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Exercises Movements, technique & proper execution

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Old 10-28-2008, 03:56 PM   #1
Tim Luby
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Damper setting: 2k vs 5k

Should the damper setting be different for either of these distances? I'm starting to think that I should set it at 10 for either distance. I definitely seem more effective using a longer, powerful stroke vs shorter, more frequent strokes.
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Old 10-28-2008, 04:16 PM   #2
Lee Austin
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Re: Damper setting: 2k vs 5k

Concept 2 recommends 3-5. I wouldn't do a 10; I've known waaaaay too many people who've blown out their backs at the higher settings.
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Old 10-28-2008, 04:34 PM   #3
Tim Luby
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Re: Damper setting: 2k vs 5k

Thanks. Just found this to confirm what you're saying:
(Wfs)
http://board.crossfit.com/showthread...amper+settings

Never hurt myself at 10 and I feel it's the most efficient setting, but I'll try it at 5-6 next time. Guess the stroke rate will have to come up a good bit.
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Old 10-28-2008, 04:53 PM   #4
Jason Peacock
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Re: Damper setting: 2k vs 5k

FWIW, in college we (the rowing team) always used a setting of 6 to best simulate the drag of the boat (heavyweights). OTOH, you're not training to row in a boat

I wouldn't change the damper setting for various distances, pick something you like and use it for all workouts. (also less confusing)

Rowing is about stroke rate vs power, smaller people have higher stroke rate and less power, larger people have lower stroke rate and higher power. A common beginner mistake is to row at too high of a stroke rate. e.g. if you're 200lbs, you shouldn't be trying to hold 40 strokes per min, but instead drop to ~30 and increase the power. Someone who's 140lbs will have a stroke rate in the high 30s/low 40s and less power per stroke.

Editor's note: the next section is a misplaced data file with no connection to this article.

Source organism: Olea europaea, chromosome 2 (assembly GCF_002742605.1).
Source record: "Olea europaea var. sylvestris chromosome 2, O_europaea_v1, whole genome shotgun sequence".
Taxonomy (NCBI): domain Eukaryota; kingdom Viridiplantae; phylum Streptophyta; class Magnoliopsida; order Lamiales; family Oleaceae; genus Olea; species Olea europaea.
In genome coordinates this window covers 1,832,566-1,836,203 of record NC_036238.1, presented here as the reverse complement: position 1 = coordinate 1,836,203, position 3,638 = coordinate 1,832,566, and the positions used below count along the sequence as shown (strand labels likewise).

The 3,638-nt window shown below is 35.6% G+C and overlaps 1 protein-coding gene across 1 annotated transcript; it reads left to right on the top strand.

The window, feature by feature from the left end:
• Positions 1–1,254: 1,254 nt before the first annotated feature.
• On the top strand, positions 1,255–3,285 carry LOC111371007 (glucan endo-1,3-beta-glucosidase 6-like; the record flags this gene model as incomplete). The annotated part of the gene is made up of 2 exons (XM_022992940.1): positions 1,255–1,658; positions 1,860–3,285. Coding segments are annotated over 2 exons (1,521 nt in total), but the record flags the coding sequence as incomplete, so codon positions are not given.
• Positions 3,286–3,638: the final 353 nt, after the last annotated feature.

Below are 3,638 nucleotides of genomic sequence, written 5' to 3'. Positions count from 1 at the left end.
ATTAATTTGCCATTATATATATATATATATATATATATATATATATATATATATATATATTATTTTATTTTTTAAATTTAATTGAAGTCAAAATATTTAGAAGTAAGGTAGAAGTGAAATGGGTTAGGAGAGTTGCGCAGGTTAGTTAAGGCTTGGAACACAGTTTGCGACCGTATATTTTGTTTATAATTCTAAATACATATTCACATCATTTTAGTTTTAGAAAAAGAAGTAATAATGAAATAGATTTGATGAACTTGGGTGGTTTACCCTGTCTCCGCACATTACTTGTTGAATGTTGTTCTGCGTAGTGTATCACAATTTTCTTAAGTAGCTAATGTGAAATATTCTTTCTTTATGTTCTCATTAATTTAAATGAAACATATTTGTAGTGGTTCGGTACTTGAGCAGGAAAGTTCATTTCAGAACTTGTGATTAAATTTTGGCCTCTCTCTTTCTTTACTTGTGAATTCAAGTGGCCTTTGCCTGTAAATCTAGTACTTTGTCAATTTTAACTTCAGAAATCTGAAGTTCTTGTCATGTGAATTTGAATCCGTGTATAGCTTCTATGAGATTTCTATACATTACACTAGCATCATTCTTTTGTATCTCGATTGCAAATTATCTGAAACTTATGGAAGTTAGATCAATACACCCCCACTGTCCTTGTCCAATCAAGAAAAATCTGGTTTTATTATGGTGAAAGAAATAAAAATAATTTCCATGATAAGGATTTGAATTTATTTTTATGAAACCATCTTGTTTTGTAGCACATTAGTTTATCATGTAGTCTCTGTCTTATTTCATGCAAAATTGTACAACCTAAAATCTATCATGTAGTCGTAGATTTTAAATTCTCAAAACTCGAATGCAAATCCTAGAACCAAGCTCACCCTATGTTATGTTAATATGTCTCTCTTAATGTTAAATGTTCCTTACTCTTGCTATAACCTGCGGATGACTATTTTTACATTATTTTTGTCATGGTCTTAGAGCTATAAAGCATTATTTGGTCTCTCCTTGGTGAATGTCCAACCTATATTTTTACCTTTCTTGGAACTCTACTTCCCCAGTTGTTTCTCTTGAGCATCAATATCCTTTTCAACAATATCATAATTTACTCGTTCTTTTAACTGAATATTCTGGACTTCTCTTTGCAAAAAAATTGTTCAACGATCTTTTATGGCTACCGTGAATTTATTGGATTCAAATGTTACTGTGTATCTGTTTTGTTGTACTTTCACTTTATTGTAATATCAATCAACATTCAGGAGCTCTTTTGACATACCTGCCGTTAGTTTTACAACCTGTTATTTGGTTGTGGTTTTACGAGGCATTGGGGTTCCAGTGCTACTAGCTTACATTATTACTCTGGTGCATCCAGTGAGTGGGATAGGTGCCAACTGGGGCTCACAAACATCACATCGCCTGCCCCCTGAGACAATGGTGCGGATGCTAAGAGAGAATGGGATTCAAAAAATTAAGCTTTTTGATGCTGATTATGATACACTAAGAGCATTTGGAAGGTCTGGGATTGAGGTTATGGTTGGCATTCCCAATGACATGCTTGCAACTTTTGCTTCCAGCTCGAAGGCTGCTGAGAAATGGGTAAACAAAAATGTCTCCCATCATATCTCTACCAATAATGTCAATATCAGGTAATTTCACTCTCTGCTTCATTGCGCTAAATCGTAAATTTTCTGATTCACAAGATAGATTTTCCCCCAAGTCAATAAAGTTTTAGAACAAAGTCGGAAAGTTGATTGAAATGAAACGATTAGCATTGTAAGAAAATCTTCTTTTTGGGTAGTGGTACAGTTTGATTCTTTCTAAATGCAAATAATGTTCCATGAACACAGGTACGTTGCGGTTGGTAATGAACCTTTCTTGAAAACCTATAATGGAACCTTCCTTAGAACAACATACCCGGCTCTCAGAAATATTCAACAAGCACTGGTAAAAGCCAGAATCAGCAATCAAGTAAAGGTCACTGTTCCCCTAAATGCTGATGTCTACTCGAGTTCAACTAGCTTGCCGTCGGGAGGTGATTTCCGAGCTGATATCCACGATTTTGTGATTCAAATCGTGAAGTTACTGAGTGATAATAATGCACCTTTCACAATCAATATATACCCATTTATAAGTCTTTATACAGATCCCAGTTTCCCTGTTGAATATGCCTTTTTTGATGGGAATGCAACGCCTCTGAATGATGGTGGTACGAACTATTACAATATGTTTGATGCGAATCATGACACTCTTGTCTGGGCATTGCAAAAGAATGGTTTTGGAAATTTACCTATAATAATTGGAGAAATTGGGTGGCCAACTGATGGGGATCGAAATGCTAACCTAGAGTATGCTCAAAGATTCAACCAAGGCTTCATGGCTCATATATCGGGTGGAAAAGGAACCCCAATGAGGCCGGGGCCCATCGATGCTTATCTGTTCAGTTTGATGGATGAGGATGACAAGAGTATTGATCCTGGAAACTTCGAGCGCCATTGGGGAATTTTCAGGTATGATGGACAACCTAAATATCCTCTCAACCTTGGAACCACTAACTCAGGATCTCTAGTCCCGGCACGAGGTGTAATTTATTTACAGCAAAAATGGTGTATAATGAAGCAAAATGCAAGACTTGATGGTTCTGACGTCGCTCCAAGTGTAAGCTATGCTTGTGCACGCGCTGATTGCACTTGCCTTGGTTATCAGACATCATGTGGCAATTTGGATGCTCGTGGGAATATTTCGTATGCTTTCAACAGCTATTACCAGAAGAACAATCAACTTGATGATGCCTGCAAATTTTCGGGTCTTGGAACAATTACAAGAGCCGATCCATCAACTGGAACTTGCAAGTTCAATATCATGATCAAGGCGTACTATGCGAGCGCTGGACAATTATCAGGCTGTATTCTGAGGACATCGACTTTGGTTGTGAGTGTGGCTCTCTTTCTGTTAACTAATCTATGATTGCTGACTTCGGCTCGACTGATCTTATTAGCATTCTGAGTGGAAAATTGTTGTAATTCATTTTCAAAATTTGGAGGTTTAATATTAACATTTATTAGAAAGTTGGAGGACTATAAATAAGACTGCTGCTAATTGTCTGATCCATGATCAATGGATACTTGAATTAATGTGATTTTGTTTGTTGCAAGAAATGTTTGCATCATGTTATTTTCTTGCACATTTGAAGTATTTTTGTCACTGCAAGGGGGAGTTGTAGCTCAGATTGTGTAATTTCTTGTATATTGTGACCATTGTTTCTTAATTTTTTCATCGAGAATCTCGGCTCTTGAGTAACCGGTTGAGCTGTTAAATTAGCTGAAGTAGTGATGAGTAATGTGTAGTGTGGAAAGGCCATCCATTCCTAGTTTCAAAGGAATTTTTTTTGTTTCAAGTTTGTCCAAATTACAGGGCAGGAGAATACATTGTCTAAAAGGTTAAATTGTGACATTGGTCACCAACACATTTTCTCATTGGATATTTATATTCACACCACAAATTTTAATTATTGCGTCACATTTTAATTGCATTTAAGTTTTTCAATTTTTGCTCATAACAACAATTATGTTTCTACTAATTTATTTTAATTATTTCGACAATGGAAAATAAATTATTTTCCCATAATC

How does this relate to the damper setting? The damper controls the amount of drag, which affects what stroke rate you can maintain easily for your power output (fitness).
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Old 10-28-2008, 05:26 PM   #5
John Biddle
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Re: Damper setting: 2k vs 5k

I'm just getting back into training on the C2 with some regularity, after several years away from it (enough years away that there weren't drag settings when I previously used one consistently). So far, although it needs a lot more time to be able to say this with certainty, it looks like I get better scores at 10 for 2000m than if I use 6 and at 6 for 5000m than if I use 10. I'm about 6', 200/210 lbs.
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Old 10-29-2008, 08:32 AM   #6
Damon Stewart
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Re: Damper setting: 2k vs 5k

Here's what I'd recommend. Start your damper at 3 and row 100m hard. Note your interval time & 500m pace. Then go to 4 & do it again after 1-2 min rest. Then 5. Then 6. Once you've figured out at what damper setting you're pulling the best pace at go "other options" and then "drag coefficent." With your most efficient damper setting pull 10-20 more strokes and see what your DC is. Mine's 109. Different machines vary so you'll want to check the drag coefficient on a different machine before you row.
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Old 10-29-2008, 08:51 AM   #7
Glenn Pasewicz
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Re: Damper setting: 2k vs 5k

A 4-5 setting on the erg is the most similar to rowing a single. But if I were rowing a C2 for competition, I'd experiment to see where I got the fastest times.
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Old 10-29-2008, 09:03 PM   #8
Nick Shimondle
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Re: Damper setting: 2k vs 5k

Quote:
Originally Posted by Jason Peacock View Post
...smaller people have higher stroke rate and less power, larger people have lower stroke rate and higher power...
Somebody should tell the heavyweights on my team that, as we (the lightweights) have beaten them in every head race this season.
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Old 10-30-2008, 04:01 PM   #9
Thomas R. Stegelmann
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Re: Damper setting: 2k vs 5k

If you compare light and heavy weights, use Concept2's weight adjustment calculator. However, damper setting is a personal preference. If you row 500m, a low setting requires more strokes but less force per minute while a high setting requires less strokes but more force per stroke.
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